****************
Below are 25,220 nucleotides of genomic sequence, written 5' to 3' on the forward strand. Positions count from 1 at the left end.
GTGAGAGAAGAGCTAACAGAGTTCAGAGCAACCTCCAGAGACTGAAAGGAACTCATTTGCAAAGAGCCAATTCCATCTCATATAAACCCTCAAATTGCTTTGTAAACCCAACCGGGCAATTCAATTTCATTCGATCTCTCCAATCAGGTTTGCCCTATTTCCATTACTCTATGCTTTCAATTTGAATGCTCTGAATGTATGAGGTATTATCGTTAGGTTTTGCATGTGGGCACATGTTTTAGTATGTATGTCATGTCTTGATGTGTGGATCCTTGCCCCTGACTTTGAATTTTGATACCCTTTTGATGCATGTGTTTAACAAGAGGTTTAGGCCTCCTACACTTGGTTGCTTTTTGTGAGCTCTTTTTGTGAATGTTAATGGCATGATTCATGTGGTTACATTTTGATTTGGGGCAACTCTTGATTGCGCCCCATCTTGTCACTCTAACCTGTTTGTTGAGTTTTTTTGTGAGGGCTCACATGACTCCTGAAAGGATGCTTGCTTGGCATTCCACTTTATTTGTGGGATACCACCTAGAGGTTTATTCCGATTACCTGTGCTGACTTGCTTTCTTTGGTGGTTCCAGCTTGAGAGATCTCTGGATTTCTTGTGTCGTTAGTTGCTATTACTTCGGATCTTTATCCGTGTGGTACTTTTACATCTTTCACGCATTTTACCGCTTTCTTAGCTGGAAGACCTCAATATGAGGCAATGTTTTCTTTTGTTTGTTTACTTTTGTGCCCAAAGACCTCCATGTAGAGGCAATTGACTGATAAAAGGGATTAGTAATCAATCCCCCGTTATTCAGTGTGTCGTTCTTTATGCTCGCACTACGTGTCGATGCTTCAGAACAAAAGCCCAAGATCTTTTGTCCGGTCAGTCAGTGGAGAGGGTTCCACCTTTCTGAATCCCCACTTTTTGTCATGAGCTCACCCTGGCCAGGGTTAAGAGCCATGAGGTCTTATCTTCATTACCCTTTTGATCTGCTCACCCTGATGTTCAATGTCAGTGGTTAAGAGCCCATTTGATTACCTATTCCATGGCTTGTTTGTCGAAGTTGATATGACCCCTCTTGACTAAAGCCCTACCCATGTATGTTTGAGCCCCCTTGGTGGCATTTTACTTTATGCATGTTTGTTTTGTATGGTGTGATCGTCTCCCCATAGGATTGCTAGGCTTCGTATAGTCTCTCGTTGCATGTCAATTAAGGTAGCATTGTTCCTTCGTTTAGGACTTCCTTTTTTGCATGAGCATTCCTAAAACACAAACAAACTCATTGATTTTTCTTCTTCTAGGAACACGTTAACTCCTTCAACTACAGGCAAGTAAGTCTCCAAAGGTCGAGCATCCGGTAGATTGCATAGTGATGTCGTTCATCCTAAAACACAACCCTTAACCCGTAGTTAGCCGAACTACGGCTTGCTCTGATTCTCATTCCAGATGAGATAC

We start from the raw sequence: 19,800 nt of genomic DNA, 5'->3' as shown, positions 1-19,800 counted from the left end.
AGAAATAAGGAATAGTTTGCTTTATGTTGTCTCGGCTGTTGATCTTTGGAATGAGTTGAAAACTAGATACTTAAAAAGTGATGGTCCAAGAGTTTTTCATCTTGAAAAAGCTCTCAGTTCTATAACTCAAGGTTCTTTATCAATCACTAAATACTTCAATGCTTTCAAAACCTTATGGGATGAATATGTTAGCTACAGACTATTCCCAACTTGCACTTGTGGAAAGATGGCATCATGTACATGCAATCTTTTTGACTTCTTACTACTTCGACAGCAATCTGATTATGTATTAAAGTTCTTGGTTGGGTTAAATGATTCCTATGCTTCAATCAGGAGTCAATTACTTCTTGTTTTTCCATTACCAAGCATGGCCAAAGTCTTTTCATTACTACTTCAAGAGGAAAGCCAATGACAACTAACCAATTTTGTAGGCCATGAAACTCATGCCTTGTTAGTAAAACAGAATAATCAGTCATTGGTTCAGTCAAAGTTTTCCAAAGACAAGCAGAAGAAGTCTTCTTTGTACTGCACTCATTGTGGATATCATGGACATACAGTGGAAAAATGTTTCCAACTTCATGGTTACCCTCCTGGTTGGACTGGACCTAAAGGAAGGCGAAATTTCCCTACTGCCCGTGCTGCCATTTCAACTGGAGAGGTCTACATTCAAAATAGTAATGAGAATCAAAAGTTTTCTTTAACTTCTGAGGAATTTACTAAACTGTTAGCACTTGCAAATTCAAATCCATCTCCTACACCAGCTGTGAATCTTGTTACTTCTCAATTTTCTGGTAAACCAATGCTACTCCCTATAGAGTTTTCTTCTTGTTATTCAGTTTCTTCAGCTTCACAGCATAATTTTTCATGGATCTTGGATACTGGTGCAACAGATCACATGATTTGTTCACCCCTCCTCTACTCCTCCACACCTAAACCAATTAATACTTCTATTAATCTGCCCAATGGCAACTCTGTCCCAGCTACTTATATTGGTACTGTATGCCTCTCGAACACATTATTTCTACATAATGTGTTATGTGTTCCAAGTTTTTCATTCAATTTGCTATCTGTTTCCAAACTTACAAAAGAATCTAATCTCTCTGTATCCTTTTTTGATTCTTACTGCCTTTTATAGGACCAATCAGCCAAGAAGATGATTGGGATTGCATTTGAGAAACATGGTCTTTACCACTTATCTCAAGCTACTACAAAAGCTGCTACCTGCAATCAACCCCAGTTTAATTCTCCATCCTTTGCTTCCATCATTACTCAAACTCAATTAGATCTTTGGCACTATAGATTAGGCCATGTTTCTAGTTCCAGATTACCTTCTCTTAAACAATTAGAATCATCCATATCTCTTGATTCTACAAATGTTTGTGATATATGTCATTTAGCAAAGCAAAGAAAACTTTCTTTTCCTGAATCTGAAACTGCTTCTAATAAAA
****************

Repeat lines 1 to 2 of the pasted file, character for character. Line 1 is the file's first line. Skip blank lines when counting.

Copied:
Below are 25,220 nucleotides of genomic sequence, written 5' to 3' on the forward strand. Positions count from 1 at the left end.
GTGAGAGAAGAGCTAACAGAGTTCAGAGCAACCTCCAGAGACTGAAAGGAACTCATTTGCAAAGAGCCAATTCCATCTCATATAAACCCTCAAATTGCTTTGTAAACCCAACCGGGCAATTCAATTTCATTCGATCTCTCCAATCAGGTTTGCCCTATTTCCATTACTCTATGCTTTCAATTTGAATGCTCTGAATGTATGAGGTATTATCGTTAGGTTTTGCATGTGGGCACATGTTTTAGTATGTATGTCATGTCTTGATGTGTGGATCCTTGCCCCTGACTTTGAATTTTGATACCCTTTTGATGCATGTGTTTAACAAGAGGTTTAGGCCTCCTACACTTGGTTGCTTTTTGTGAGCTCTTTTTGTGAATGTTAATGGCATGATTCATGTGGTTACATTTTGATTTGGGGCAACTCTTGATTGCGCCCCATCTTGTCACTCTAACCTGTTTGTTGAGTTTTTTTGTGAGGGCTCACATGACTCCTGAAAGGATGCTTGCTTGGCATTCCACTTTATTTGTGGGATACCACCTAGAGGTTTATTCCGATTACCTGTGCTGACTTGCTTTCTTTGGTGGTTCCAGCTTGAGAGATCTCTGGATTTCTTGTGTCGTTAGTTGCTATTACTTCGGATCTTTATCCGTGTGGTACTTTTACATCTTTCACGCATTTTACCGCTTTCTTAGCTGGAAGACCTCAATATGAGGCAATGTTTTCTTTTGTTTGTTTACTTTTGTGCCCAAAGACCTCCATGTAGAGGCAATTGACTGATAAAAGGGATTAGTAATCAATCCCCCGTTATTCAGTGTGTCGTTCTTTATGCTCGCACTACGTGTCGATGCTTCAGAACAAAAGCCCAAGATCTTTTGTCCGGTCAGTCAGTGGAGAGGGTTCCACCTTTCTGAATCCCCACTTTTTGTCATGAGCTCACCCTGGCCAGGGTTAAGAGCCATGAGGTCTTATCTTCATTACCCTTTTGATCTGCTCACCCTGATGTTCAATGTCAGTGGTTAAGAGCCCATTTGATTACCTATTCCATGGCTTGTTTGTCGAAGTTGATATGACCCCTCTTGACTAAAGCCCTACCCATGTATGTTTGAGCCCCCTTGGTGGCATTTTACTTTATGCATGTTTGTTTTGTATGGTGTGATCGTCTCCCCATAGGATTGCTAGGCTTCGTATAGTCTCTCGTTGCATGTCAATTAAGGTAGCATTGTTCCTTCGTTTAGGACTTCCTTTTTTGCATGAGCATTCCTAAAACACAAACAAACTCATTGATTTTTCTTCTTCTAGGAACACGTTAACTCCTTCAACTACAGGCAAGTAAGTCTCCAAAGGTCGAGCATCCGGTAGATTGCATAGTGATGTCGTTCATCCTAAAACACAACCCTTAACCCGTAGTTAGCCGAACTACGGCTTGCTCTGATTCTCATTCCAGATGAGATAC